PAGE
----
Best of the Web (“Hall of Fame”)
Association of Vogue Picture Record Collectors
The Remington Site
Clubs & Associations
Other Great Reference Sites
Most watched eBay auctions
Recent News: Rolling Stones Records
Source: Google News
Rolling Stones take centre stage in Exeter galleryExeter Express and Echo, April 28th
Fans of the Rolling Stones can get their hands on a piece of rock and roll history with a new collection of artwork from Ronnie Wood which launching in Exeter tomorrow. Taken from Ronnie Wood's personal archive, the Private Collection comprises of...Read more
Meet The Rolling Stones Photographer Terry O'NeillePHOTOzine (press release), April 28th
In the early sixties, Andrew Loog Oldham, invited Terry O'Neill to see The Rolling Stones perform. This young photographer bore witness to the emergence of one of the greatest bands that would ever exist and in only a few short years Terry O'Neill...Read more
More on D.C. gig with R.E.M., Rolling Stones, Widespread Panic membersAtlanta Journal Constitution, April 27th
That's because of who's in Phil and the Busters: Rolling Stones keyboardist (and MNN co-founder ) Chuck Leavell, R.E.M founding member Mike Mills, Widespread Panic founder/lead singer John “JB” Bell and and Paul Riddle, the drummer for the Marshall ...Read more
See Rolling Stones, Bruce Springsteen's Raucous '88 Rock Hall SuperjamRollingStone.com, April 27th
Little Richard described 1988's third annual Rock and Roll Hall of Fame induction ceremony as a "beautiful reunion," something he heard echoed by other attendees of the gala, which honored the Beatles, Supremes, Beach Boys, Bob Dylan and others...Read more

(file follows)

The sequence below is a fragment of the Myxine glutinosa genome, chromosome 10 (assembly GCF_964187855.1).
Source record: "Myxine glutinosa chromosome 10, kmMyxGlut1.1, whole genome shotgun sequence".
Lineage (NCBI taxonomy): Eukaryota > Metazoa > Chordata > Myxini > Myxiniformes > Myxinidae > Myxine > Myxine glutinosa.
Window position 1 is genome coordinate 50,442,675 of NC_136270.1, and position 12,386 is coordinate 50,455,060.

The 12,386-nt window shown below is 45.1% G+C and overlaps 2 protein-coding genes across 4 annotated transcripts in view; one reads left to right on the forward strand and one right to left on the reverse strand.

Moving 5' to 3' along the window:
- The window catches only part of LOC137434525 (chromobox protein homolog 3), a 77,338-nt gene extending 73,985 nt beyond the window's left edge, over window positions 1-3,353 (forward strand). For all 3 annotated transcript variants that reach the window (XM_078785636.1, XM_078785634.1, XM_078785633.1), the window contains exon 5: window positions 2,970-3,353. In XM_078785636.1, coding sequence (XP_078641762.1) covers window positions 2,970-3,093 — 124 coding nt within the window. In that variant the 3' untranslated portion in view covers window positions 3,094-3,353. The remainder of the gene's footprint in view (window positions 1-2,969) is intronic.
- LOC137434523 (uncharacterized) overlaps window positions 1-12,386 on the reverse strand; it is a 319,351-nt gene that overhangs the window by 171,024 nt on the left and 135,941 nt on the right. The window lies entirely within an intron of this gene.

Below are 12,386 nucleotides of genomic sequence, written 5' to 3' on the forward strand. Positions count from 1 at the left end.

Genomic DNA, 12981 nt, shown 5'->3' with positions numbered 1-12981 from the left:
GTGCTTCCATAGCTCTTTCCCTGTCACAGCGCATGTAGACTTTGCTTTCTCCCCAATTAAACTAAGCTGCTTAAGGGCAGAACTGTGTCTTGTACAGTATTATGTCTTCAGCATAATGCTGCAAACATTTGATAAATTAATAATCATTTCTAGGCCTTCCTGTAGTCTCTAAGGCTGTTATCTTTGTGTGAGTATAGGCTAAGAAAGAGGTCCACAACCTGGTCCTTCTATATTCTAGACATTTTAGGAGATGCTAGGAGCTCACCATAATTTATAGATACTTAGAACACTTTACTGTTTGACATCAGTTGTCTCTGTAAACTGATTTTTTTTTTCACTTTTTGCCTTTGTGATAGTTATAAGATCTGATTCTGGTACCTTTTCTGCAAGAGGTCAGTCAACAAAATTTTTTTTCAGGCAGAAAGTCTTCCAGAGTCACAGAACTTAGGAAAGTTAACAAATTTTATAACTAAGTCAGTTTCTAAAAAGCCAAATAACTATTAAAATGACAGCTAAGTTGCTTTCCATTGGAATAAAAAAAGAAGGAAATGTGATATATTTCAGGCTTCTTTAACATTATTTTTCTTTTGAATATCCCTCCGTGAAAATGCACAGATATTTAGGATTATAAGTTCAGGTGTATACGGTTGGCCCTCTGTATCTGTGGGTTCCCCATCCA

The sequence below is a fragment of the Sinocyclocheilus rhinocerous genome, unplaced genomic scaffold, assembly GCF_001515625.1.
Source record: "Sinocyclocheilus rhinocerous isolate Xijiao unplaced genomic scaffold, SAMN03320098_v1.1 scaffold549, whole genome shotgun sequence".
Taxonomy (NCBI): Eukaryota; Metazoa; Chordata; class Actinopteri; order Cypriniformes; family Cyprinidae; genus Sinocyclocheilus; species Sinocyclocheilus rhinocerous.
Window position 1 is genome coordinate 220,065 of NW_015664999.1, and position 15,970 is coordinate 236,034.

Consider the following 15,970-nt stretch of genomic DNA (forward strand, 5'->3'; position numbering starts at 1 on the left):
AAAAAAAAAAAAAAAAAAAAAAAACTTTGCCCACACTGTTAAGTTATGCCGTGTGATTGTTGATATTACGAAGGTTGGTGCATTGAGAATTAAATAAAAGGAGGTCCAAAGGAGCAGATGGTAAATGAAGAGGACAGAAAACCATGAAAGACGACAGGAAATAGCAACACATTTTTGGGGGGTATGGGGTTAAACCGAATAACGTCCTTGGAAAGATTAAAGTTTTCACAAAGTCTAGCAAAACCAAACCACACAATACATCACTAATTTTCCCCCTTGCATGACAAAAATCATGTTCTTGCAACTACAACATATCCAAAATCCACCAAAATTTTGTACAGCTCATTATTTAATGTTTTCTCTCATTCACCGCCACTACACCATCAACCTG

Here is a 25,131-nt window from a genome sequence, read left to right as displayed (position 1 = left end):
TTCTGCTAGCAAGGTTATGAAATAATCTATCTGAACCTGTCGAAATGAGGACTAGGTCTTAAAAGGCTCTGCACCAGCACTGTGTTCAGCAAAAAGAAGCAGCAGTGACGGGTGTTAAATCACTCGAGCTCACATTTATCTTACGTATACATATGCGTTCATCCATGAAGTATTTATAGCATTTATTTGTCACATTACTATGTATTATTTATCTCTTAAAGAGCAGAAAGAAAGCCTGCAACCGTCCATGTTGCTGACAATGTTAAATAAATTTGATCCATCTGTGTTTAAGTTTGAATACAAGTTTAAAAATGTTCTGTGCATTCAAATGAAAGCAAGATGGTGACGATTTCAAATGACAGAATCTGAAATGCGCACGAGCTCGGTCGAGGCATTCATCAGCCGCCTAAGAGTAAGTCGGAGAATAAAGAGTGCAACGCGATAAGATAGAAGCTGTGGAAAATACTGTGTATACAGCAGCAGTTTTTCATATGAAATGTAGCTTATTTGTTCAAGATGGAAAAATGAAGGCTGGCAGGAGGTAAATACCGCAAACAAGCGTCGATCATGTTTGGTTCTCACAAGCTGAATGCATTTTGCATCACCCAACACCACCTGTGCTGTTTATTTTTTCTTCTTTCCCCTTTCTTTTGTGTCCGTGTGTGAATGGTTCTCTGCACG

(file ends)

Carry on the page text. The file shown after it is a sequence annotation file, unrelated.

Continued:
Rocking Out in Cuba With the Rolling Stones! The Havana Adventures of a Soho GirlVogue.com, April 26th
And when given the opportunity to attend the Rolling Stones's historic concert in Cuba earlier this spring, she kept the party going all weekend long. Growing up, Mitchell was a friend of the Jagger family, and she joined longtime pal Georgia May...Read more
Letter From Teacher To Rolling Stones Ends Up In London ExhibitCBS Local, April 25th
But Crimm says to be a part of history: “We were honored that among all the memorabilia displayed at this Rolling Stones exhibit they had a letter from our union; Michigan Education Association on display. I'm really glad you found it and brought it to...Read more
How the Rolling Stones' 'Black And Blue' Ad Campaign Spawned a Music Industry ...Ultimate Classic Rock, April 23rd
The Rolling Stones didn't end up touring the U.S. in the immediate wake of the April 1976 release of Black and Blue. However, the band still managed to cause a firestorm of controversy in the States, thanks to the album's ad campaign and a Sunset...Read more
Roger Daltrey confirms megafestival with the Who, the Rolling Stones, Bob ...The Guardian, April 21st
Last weekend, the organisers of the Coachella festival in California announced plans to put on a three-day mega-festival with just two acts per night: Bob Dylan and Paul McCartney on the first, the Rolling Stones and Neil Young on the second, and the...Read more